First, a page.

Today, we hunt through these slicks in hopes of finding billfish marlin eggs and larva. We hit one slick that gave us a bunch! Then we spent the rest of the day getting nothing, and hunting for that original slick. I got many more photographs with my Olympus Mic-D microscope of which both Bob and Russell got copies. One fun thing the scientist and I did today was “pose” in the laboratory for National Geographic pictures taken by David the author of Archapelago. We were still searching for eggs in the newly caught plankton and doing our work, he just made the station and set-up look good.  It would be SO cool to end up in an article of National Geographic. That I’ll have to show off and frame!  At 3 p.m., I left the ship in view of waving hands and smiling faces from all the crew.  It was sad, but what an unforgettable experience I have had these past four days.

Personal Log 

After being sick for the last 2 days, barely being able to walk through the ship to my room, let alone type on a computer, I finally took some Bonnie medicine from the ships nurse, Sarah. After three days out at sea, doing the same thing every day, every hour, I start to realize the required monotony and dedication of scientific research. In order to accomplish a desired goal of finding out a particular question, such as which billfish eggs and larva turn into which adult species; a lot of repetitive analysis and trials must be done in order to come to a clear consensus or even obtain part of an answer to the overall question. Having been a tall ship sailor for two years, my mind wonders to historical maritime scientific expeditions, such as the three-year voyage of H.M.S. Challenger in the 1800’s; John Steinbeck’s journey through the Sea of Cortez; Darwin’s five-year Galapagos voyage on the H.M.S Beagle; and even to Nathanial Bowditch grasping celestial navigation with no background experience out at sea.  These men not only had to endure environmental changes of heat, wind and rain while trying to collect scientific samples, but also had to compensate research time versus sailing obligations when seas became rough, or duty called. Imagine, instead of simply taking pictures of the plankton found (with your Mic-D microscope), you had to literally draw each organism with only a magnifying glass as an aid.

It is just incredible how far we, as mankind, have come towards uncovering the mysteries of the ocean within only the past 200 or so years.  Yet, it is even more astounding to know how much we have yet to still uncover.  Imagine a plate showing only a 10% sliver of a colorful picture underneath. There is no way we would be able to guess what the picture is displaying. This is our world’s ocean knowledge.  There is so much work to be done and to discover that it is essential for the next generation and the one after that to know that they can still be a Jacques Cousteau or a Charles Darwin, discovering and revealing secrets only the giant whales can see.  Imagine marveling at a newly discovered specimen in admiration of the diversity of the sea.  As with all maritime sailors, ocean goers, and even pirates, the ocean is our home.  I had an opportunity on the NOAA ship OCSAR ELTON SETTE to simply look closer at it and view its secrets for just a brief moment along the great span of time.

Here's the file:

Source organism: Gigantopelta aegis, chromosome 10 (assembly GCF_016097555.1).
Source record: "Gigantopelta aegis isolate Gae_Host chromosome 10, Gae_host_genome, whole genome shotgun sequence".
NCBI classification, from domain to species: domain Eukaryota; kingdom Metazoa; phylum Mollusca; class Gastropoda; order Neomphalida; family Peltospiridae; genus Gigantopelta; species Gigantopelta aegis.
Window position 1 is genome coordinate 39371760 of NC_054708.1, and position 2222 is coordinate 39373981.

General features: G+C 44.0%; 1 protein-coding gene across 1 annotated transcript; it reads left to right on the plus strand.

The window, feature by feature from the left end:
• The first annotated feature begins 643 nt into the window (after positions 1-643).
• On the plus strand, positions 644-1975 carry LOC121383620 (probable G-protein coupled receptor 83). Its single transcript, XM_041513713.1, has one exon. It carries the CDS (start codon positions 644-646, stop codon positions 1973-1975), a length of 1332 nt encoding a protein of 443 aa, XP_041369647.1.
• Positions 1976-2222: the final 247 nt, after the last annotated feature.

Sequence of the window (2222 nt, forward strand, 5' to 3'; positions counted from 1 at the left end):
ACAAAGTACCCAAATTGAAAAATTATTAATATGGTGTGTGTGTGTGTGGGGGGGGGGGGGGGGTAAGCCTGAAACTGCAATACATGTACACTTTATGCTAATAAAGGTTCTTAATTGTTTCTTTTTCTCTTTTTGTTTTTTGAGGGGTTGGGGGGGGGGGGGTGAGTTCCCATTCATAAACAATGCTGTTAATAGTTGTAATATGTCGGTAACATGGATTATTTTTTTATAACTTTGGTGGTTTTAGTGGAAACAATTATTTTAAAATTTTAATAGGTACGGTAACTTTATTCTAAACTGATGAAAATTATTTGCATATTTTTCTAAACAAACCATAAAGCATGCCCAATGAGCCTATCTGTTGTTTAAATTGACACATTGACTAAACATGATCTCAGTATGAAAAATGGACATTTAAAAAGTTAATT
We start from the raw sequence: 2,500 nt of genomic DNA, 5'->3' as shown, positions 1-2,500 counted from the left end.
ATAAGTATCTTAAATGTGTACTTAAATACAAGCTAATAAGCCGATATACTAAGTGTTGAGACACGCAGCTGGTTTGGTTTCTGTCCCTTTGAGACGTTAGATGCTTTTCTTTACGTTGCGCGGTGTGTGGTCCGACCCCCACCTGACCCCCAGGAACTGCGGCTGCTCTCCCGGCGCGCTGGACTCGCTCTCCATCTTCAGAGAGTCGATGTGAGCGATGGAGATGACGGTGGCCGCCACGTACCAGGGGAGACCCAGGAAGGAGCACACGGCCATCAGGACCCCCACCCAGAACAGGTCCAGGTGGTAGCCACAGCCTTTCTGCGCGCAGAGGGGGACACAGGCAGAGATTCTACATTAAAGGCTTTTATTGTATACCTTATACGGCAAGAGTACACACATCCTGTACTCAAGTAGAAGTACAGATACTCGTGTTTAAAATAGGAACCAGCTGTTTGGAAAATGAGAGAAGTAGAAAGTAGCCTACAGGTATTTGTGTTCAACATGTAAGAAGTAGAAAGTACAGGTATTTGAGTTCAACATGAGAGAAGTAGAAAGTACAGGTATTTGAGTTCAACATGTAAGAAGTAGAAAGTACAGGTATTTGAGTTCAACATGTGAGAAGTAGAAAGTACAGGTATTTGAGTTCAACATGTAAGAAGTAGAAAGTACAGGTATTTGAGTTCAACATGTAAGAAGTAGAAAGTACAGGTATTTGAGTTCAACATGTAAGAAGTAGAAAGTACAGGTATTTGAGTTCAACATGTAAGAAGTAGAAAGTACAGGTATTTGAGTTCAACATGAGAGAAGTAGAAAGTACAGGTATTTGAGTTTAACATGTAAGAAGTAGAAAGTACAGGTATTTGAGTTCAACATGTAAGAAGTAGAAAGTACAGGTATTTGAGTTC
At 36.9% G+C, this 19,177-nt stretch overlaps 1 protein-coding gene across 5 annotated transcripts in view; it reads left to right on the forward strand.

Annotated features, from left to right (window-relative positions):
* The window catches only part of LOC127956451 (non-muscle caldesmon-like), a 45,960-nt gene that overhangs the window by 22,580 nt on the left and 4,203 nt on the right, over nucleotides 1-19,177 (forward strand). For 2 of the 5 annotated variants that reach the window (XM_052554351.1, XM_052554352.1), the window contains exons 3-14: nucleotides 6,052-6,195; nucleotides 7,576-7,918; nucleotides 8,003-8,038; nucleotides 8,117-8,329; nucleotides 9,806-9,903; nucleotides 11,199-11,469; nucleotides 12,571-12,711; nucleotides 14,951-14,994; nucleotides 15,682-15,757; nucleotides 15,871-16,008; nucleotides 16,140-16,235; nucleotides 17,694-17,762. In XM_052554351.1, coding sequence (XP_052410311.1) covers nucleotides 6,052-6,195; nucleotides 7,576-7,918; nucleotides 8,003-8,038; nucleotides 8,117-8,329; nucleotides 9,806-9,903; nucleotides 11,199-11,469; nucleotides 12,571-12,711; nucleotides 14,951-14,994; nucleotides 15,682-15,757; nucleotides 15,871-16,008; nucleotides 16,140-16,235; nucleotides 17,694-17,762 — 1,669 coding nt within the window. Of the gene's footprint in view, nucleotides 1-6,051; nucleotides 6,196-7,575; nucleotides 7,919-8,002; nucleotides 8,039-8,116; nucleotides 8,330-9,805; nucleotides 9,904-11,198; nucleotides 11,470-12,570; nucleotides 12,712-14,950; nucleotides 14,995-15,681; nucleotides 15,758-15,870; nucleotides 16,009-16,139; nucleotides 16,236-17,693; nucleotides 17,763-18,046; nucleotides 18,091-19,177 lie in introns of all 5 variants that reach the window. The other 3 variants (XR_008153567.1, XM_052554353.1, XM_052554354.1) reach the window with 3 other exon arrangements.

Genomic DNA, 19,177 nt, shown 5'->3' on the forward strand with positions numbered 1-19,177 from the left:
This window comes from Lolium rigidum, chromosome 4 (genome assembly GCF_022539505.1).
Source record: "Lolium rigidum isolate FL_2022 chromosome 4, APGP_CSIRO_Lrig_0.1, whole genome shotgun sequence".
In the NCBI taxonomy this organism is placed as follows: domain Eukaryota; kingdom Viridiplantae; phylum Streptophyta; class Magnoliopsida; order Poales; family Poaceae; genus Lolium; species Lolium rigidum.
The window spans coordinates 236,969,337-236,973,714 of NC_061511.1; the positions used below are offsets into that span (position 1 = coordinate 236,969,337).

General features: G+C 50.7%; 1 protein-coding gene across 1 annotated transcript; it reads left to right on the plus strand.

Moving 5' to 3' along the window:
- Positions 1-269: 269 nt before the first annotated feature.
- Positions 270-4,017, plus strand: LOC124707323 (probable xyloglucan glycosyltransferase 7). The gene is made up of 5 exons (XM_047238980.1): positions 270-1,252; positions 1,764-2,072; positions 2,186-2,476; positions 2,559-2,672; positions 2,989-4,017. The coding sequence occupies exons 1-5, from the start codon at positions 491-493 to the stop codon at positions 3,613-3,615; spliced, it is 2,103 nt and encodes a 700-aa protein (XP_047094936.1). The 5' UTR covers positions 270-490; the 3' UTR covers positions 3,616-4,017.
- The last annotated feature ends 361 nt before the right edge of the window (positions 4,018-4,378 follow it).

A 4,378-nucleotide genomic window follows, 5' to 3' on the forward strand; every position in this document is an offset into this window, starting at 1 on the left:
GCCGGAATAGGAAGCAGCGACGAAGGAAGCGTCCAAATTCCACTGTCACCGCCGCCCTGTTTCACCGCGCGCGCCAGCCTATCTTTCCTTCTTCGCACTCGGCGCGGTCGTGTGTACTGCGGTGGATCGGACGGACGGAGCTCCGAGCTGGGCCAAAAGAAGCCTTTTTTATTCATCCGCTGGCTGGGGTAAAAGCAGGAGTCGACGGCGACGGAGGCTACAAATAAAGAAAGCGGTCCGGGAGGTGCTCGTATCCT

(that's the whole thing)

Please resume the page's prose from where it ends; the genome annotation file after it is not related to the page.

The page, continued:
TAS Jenny Holen taking a break from the rigorous microscopic search for billfish larva and eggs aboard the SETTE 45 miles out from the Big Island of Hawaii.

TAS Jenny Holen taking a break from the rigorous microscopic search for billfish larva and eggs aboard the SETTE 45 miles out from the Big Island of Hawaii.

Question of the Day 

“How does a Hawaiian sunset make a green flash?”

According to Karl Mangels the Commanding Officer of the NOAA ship OSCAR ELTON SETTE, a green flash is due to an angle refraction of light from the sun as it is setting.  Only to be seen in the tropics during clear skies, the angle at which we are positioned on the earth compared to where the sun is creates a light refraction where we see a green spot were the sun just set. Kind of like the colors of rainbow’s and rain.  In accordance with Hilo’s Bishop Museum, “as our atmosphere bends the sun’s rays, they are also dispersed or broken up into different colors.” Green flashes are thus the result of “colored arcs of light above and below the bright orange disk of the sun.”